Freddy Gray Freddy Gray

Nobody can stop Vladimir Putin… from talking

Vladimir Putin (photo: Twitter/X)

The trouble with ageing authoritarians is not necessarily that nobody dares tell them they are wrong. It’s that nobody ever tells them they are being tiresome.

A less polite man might have aggressively interrupted his interviewee, but would that have stopped Vlad, the intellectual impaler? 

Yes, as Tucker Carlson’s big interview in Moscow finally dropped online tonight, the world learned that Vladimir Putin is, among other things, an almighty history bore. He just cannot be stopped.

Following all the controversy and intrigue about what might be said, Putin managed to smother the excitement of the interview under an iron curtain of his own autodidactism. It was impressive, in a mind-numbing way. 

Carlson began the interview with a fair question: ‘On February 22nd, 2022, you addressed your country in a nationwide address when the conflict in Ukraine started, and you said that you were acting because you had come to the conclusion that the United States, through Nato, might initiate a, quote, “surprise attack” on our country and to American ears, that sounds paranoid. Tell us why you believe the United States might strike Russia out of the blue. How did you conclude that?’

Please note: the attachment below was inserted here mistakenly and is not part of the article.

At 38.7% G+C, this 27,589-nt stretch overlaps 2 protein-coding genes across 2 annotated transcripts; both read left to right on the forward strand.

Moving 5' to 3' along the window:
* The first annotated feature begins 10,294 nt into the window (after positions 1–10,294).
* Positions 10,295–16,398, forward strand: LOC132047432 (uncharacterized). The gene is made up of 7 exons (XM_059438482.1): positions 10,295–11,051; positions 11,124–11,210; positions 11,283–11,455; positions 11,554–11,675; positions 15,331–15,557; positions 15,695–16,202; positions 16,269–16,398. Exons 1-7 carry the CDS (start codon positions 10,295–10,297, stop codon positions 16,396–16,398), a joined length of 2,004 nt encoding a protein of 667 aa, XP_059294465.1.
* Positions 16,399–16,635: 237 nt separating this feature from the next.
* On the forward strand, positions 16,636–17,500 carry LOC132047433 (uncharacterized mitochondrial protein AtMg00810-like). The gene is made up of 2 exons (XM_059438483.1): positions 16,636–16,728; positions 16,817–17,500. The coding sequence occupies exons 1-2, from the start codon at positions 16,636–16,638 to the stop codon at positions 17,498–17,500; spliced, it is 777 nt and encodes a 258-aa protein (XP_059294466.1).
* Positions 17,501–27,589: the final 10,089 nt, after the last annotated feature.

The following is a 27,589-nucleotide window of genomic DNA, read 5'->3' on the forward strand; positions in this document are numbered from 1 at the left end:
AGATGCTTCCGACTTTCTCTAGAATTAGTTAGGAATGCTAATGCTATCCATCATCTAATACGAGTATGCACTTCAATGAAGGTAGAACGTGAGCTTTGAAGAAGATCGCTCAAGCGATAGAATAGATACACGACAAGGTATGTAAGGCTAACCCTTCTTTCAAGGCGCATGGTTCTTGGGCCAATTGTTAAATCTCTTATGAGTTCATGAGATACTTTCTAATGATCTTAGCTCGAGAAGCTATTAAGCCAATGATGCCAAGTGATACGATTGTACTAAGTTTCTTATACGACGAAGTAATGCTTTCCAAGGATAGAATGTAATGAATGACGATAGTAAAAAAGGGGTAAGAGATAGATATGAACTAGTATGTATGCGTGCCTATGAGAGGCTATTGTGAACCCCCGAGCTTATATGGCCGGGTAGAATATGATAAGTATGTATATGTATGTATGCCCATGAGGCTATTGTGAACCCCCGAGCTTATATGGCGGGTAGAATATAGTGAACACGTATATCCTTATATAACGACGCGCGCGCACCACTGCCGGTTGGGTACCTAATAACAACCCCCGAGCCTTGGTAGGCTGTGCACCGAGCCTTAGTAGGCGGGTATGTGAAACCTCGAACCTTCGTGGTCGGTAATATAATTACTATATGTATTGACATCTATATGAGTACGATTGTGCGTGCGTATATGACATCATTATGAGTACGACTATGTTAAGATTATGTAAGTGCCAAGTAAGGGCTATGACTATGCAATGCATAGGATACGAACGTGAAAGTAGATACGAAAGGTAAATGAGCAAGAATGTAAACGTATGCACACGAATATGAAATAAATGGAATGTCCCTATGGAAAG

‘Are we having a talk show or a serious conversation?’ replied Putin, taking wry umbrage at Carlson’s directness. ‘Your basic education is in history, as far as I understand,’ he added, showing he’d done a bit of homework of his own. ‘So if you don’t mind, I will take only 30 seconds or one minute to give you a short reference to history to give you a little historical background.’

One minute? That was the first lie. The president then launched into a potted, meandering, 20+ minute history of Ukraine, Russia, Poland and Lithuania, from 862 AD onwards.  

Poor Tucker! A less polite man might have aggressively interrupted his interviewee, but would that have stopped Vlad, the intellectual impaler? Would it heck! Tucker mumbled a couple of times about not understanding how the extended lecture was ‘relevant’.

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